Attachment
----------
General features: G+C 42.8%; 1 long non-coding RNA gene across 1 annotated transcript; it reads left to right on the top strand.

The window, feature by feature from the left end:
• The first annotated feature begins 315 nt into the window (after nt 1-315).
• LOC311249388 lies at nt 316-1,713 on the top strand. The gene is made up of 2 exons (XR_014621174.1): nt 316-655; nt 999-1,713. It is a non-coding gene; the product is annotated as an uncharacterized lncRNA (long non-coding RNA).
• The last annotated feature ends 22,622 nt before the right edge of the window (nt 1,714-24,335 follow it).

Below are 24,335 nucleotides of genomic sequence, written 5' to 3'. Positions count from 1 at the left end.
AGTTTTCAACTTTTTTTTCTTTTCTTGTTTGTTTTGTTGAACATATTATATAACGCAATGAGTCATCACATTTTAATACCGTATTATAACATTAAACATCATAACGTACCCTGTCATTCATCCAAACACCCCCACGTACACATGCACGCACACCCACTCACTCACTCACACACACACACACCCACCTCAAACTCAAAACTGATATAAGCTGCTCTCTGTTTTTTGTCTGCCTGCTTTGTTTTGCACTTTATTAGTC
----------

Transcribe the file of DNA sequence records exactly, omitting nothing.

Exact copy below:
General features: G+C 42.8%; 1 long non-coding RNA gene across 1 annotated transcript; it reads left to right on the top strand.

The window, feature by feature from the left end:
• The first annotated feature begins 315 nt into the window (after nt 1-315).
• LOC311249388 lies at nt 316-1,713 on the top strand. The gene is made up of 2 exons (XR_014621174.1): nt 316-655; nt 999-1,713. It is a non-coding gene; the product is annotated as an uncharacterized lncRNA (long non-coding RNA).
• The last annotated feature ends 22,622 nt before the right edge of the window (nt 1,714-24,335 follow it).

Below are 24,335 nucleotides of genomic sequence, written 5' to 3'. Positions count from 1 at the left end.
AGTTTTCAACTTTTTTTTCTTTTCTTGTTTGTTTTGTTGAACATATTATATAACGCAATGAGTCATCACATTTTAATACCGTATTATAACATTAAACATCATAACGTACCCTGTCATTCATCCAAACACCCCCACGTACACATGCACGCACACCCACTCACTCACTCACACACACACACACCCACCTCAAACTCAAAACTGATATAAGCTGCTCTCTGTTTTTTGTCTGCCTGCTTTGTTTTGCACTTTATTAGTC